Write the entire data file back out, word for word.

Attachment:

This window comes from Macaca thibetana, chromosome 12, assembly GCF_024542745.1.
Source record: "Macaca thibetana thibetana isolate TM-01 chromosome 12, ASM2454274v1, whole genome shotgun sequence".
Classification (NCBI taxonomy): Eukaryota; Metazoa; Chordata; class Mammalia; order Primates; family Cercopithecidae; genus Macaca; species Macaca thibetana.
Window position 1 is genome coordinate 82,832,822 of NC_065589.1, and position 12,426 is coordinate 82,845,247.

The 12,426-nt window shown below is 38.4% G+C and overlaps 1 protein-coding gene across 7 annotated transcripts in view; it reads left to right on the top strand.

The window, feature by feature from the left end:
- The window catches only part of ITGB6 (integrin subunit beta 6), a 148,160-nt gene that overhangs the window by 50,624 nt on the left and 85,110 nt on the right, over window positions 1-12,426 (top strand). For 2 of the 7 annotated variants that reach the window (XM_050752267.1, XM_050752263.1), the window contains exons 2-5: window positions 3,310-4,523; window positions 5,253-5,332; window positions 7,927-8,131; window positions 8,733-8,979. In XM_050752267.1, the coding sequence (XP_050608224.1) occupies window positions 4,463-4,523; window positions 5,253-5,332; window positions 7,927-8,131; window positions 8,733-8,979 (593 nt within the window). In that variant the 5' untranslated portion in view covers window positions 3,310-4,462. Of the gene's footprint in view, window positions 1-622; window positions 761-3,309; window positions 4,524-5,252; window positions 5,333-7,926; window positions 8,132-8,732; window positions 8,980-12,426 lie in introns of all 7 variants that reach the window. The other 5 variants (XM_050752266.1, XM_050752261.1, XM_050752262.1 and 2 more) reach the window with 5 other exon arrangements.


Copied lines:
This window comes from Macaca thibetana, chromosome 12, assembly GCF_024542745.1.
Source record: "Macaca thibetana thibetana isolate TM-01 chromosome 12, ASM2454274v1, whole genome shotgun sequence".
Classification (NCBI taxonomy): Eukaryota; Metazoa; Chordata; class Mammalia; order Primates; family Cercopithecidae; genus Macaca; species Macaca thibetana.
Window position 1 is genome coordinate 82,832,822 of NC_065589.1, and position 12,426 is coordinate 82,845,247.

The 12,426-nt window shown below is 38.4% G+C and overlaps 1 protein-coding gene across 7 annotated transcripts in view; it reads left to right on the top strand.

The window, feature by feature from the left end:
- The window catches only part of ITGB6 (integrin subunit beta 6), a 148,160-nt gene that overhangs the window by 50,624 nt on the left and 85,110 nt on the right, over window positions 1-12,426 (top strand). For 2 of the 7 annotated variants that reach the window (XM_050752267.1, XM_050752263.1), the window contains exons 2-5: window positions 3,310-4,523; window positions 5,253-5,332; window positions 7,927-8,131; window positions 8,733-8,979. In XM_050752267.1, the coding sequence (XP_050608224.1) occupies window positions 4,463-4,523; window positions 5,253-5,332; window positions 7,927-8,131; window positions 8,733-8,979 (593 nt within the window). In that variant the 5' untranslated portion in view covers window positions 3,310-4,462. Of the gene's footprint in view, window positions 1-622; window positions 761-3,309; window positions 4,524-5,252; window positions 5,333-7,926; window positions 8,132-8,732; window positions 8,980-12,426 lie in introns of all 7 variants that reach the window. The other 5 variants (XM_050752266.1, XM_050752261.1, XM_050752262.1 and 2 more) reach the window with 5 other exon arrangements.